STAFF at Wrexham Maelor Hospital have been subjected to 136 incidents of violent or abusive behaviour since last year, the Leader can reveal.
The figures for the period January 2012 to February 2013 were obtained under a Freedom of Information (FOI) Act request by the Leader.
Workers at the Maelor were faced with 48 incidents of physical abuse, assault or violence, five attacks on staff with a weapon, one incident of racial abuse and one of a sexual nature.
The figures also include 40 instances of disruptive or aggressive behaviour, 21 of verbal abuse or disruption, two of telephone rage and 18 of ‘other abuse’.
David Wallis, operational manager for the Royal College of Nusing in North Wales, said: “136 attacks is a sizeable amount. For me any attack is one too many.
“If there are instances of people being abusive to staff it is up to the employer to recognise that and try to prevent it from happening.
“But the fact staff are reporting it is a good sign, and the fact the health board has collated this information is helpful.”
A previous FOI request revealed that between April 2010 and November 29, 2011, there were 148 instances of physical abuse, assault or violence at the Maelor; four sexual; 60 verbal abuse or disruption; and six assaults or similar with a weapon.
There were also 133 cases of other disruptive, aggressive behaviour.
Betsi Cadwaladr University Health Board said it had done a lot to combat the threat of violence and aggression shown to its staff.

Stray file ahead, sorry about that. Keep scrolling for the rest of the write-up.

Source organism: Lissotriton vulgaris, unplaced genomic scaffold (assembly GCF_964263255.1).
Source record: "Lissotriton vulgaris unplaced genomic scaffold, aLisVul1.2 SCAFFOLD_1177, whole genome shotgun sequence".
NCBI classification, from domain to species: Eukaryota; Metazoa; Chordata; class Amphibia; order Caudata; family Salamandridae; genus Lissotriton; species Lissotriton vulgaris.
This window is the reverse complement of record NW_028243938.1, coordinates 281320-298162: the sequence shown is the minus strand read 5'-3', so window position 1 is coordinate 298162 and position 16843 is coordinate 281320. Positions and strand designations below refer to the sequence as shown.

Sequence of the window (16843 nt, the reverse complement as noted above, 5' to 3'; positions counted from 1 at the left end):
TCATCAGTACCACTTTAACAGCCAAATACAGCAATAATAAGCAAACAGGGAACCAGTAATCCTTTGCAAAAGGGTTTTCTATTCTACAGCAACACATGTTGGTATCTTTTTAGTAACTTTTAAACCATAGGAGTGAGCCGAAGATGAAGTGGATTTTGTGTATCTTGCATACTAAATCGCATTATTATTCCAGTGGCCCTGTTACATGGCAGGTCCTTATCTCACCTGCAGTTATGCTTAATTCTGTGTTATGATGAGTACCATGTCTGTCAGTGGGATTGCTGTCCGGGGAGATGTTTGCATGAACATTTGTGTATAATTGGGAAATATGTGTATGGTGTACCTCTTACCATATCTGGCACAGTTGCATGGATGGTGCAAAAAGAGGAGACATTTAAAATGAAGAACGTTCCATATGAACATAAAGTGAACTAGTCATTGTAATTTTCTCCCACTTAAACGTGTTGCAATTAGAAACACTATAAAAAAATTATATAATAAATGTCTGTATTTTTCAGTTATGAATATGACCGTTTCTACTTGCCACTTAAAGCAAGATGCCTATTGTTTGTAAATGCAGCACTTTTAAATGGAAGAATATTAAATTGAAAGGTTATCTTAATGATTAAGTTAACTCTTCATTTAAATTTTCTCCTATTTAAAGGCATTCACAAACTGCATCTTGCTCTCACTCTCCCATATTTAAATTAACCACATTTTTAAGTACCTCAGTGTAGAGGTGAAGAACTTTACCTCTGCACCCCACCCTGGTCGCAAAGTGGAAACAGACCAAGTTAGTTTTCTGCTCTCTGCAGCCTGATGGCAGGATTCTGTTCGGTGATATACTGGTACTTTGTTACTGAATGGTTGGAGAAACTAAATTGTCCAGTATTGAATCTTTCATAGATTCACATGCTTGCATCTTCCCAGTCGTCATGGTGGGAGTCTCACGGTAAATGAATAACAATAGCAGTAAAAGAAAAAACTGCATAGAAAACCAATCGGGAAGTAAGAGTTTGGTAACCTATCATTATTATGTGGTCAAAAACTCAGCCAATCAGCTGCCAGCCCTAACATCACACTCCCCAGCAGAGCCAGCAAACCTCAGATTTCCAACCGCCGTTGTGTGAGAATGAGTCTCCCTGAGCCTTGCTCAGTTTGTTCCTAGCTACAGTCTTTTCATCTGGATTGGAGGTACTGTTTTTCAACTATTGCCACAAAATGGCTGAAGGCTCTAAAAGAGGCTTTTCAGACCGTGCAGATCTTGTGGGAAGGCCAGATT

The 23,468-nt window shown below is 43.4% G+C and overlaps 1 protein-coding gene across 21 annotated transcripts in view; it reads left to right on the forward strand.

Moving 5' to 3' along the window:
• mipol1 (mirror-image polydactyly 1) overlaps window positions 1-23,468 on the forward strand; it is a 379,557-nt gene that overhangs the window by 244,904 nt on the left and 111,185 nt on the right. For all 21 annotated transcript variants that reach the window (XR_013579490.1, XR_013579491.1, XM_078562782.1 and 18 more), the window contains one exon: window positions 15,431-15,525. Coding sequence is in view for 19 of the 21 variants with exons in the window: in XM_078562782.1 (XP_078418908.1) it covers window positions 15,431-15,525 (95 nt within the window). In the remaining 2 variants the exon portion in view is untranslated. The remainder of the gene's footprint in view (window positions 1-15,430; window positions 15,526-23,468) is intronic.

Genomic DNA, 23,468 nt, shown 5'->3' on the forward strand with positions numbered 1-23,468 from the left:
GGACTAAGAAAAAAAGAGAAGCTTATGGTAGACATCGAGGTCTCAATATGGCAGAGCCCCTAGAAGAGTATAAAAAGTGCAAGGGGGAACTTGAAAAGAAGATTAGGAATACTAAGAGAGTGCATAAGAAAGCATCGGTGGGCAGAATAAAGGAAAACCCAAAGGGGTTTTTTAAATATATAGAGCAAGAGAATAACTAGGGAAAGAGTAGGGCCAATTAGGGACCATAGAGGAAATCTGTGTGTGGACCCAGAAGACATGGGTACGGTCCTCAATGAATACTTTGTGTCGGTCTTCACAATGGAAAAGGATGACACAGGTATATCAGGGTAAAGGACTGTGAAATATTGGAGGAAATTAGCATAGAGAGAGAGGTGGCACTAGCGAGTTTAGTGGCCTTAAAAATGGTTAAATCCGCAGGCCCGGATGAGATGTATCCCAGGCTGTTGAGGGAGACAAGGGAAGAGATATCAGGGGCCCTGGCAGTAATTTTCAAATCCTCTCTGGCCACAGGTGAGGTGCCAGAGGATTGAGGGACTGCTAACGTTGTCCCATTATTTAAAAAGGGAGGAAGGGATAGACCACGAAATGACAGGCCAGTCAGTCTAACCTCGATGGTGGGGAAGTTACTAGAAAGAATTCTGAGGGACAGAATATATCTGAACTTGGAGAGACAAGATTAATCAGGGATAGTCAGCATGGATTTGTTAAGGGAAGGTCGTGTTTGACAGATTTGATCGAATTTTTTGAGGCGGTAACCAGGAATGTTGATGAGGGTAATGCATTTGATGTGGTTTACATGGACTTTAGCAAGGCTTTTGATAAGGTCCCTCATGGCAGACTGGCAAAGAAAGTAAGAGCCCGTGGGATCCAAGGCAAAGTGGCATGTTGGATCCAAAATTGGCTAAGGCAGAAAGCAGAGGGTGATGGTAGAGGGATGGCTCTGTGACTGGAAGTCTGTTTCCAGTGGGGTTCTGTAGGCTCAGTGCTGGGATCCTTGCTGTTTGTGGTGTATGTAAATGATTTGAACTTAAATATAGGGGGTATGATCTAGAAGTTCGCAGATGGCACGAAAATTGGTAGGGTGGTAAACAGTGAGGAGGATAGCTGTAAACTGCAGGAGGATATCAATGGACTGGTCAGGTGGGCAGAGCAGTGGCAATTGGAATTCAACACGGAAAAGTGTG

A spokesman said: “We employ our own security staff and, through partnerships with North Wales Police, uniformed police officers provide a frequent presence on our hospital sites.
“Many areas are covered by close circuit TV, which acts as a deterrent and a source of evidence should events take place that lead to criminal charges.
“The health board has issued lone worker alert devices to staff who visit patients’ homes in the community. All staff receive training, and risk assessments are carried out to ensure the safety of staff and patients.
“We have a full time violence and aggression case manager to support and assist staff who have been subjected to threatening or aggressive behaviour. Where a serious assault has taken place we always support staff who wish to bring a prosecution.
“However, it must be remembered a significant number of incidents reported are not gratuitous but can be a result of patients’ conditions, for example following anaesthesia or when suffering an acute episode of a chronic illness.”